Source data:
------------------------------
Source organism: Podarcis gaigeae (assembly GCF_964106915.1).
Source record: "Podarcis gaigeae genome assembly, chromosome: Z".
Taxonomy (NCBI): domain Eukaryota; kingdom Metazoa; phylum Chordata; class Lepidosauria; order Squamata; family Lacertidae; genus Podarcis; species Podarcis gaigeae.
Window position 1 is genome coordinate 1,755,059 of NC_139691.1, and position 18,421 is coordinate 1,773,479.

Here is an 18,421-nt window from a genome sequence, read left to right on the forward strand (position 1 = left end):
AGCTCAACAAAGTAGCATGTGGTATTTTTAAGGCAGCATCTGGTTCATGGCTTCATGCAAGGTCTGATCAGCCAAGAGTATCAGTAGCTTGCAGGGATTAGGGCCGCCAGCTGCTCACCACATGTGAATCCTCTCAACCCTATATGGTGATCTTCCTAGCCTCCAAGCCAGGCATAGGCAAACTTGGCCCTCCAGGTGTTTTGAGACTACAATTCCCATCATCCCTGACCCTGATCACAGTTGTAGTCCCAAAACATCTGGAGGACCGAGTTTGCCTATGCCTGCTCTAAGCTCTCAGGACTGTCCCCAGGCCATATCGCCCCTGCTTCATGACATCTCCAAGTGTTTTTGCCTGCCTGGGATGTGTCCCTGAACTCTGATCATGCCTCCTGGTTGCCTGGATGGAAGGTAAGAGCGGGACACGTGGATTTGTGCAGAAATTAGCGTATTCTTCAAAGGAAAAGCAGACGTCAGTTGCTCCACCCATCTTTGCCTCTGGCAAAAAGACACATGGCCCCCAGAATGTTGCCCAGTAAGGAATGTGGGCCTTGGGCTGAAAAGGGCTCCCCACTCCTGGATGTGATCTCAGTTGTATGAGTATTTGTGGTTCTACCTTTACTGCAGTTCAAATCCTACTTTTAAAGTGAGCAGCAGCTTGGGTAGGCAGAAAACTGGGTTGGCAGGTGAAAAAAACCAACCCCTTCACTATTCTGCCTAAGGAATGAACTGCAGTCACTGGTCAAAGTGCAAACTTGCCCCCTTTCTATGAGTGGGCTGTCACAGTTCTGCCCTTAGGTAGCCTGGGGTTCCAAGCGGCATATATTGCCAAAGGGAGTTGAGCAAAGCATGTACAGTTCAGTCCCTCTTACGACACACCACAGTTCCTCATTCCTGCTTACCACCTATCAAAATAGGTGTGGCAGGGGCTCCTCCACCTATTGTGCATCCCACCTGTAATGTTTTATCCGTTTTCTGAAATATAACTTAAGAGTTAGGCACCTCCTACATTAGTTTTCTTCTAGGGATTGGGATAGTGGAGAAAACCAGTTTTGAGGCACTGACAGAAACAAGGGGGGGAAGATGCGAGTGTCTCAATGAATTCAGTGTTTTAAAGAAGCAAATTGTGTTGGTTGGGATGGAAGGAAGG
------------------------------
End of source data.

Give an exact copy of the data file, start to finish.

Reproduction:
Source organism: Podarcis gaigeae (assembly GCF_964106915.1).
Source record: "Podarcis gaigeae genome assembly, chromosome: Z".
Taxonomy (NCBI): domain Eukaryota; kingdom Metazoa; phylum Chordata; class Lepidosauria; order Squamata; family Lacertidae; genus Podarcis; species Podarcis gaigeae.
Window position 1 is genome coordinate 1,755,059 of NC_139691.1, and position 18,421 is coordinate 1,773,479.

Here is an 18,421-nt window from a genome sequence, read left to right on the forward strand (position 1 = left end):
AGCTCAACAAAGTAGCATGTGGTATTTTTAAGGCAGCATCTGGTTCATGGCTTCATGCAAGGTCTGATCAGCCAAGAGTATCAGTAGCTTGCAGGGATTAGGGCCGCCAGCTGCTCACCACATGTGAATCCTCTCAACCCTATATGGTGATCTTCCTAGCCTCCAAGCCAGGCATAGGCAAACTTGGCCCTCCAGGTGTTTTGAGACTACAATTCCCATCATCCCTGACCCTGATCACAGTTGTAGTCCCAAAACATCTGGAGGACCGAGTTTGCCTATGCCTGCTCTAAGCTCTCAGGACTGTCCCCAGGCCATATCGCCCCTGCTTCATGACATCTCCAAGTGTTTTTGCCTGCCTGGGATGTGTCCCTGAACTCTGATCATGCCTCCTGGTTGCCTGGATGGAAGGTAAGAGCGGGACACGTGGATTTGTGCAGAAATTAGCGTATTCTTCAAAGGAAAAGCAGACGTCAGTTGCTCCACCCATCTTTGCCTCTGGCAAAAAGACACATGGCCCCCAGAATGTTGCCCAGTAAGGAATGTGGGCCTTGGGCTGAAAAGGGCTCCCCACTCCTGGATGTGATCTCAGTTGTATGAGTATTTGTGGTTCTACCTTTACTGCAGTTCAAATCCTACTTTTAAAGTGAGCAGCAGCTTGGGTAGGCAGAAAACTGGGTTGGCAGGTGAAAAAAACCAACCCCTTCACTATTCTGCCTAAGGAATGAACTGCAGTCACTGGTCAAAGTGCAAACTTGCCCCCTTTCTATGAGTGGGCTGTCACAGTTCTGCCCTTAGGTAGCCTGGGGTTCCAAGCGGCATATATTGCCAAAGGGAGTTGAGCAAAGCATGTACAGTTCAGTCCCTCTTACGACACACCACAGTTCCTCATTCCTGCTTACCACCTATCAAAATAGGTGTGGCAGGGGCTCCTCCACCTATTGTGCATCCCACCTGTAATGTTTTATCCGTTTTCTGAAATATAACTTAAGAGTTAGGCACCTCCTACATTAGTTTTCTTCTAGGGATTGGGATAGTGGAGAAAACCAGTTTTGAGGCACTGACAGAAACAAGGGGGGGAAGATGCGAGTGTCTCAATGAATTCAGTGTTTTAAAGAAGCAAATTGTGTTGGTTGGGATGGAAGGAAGG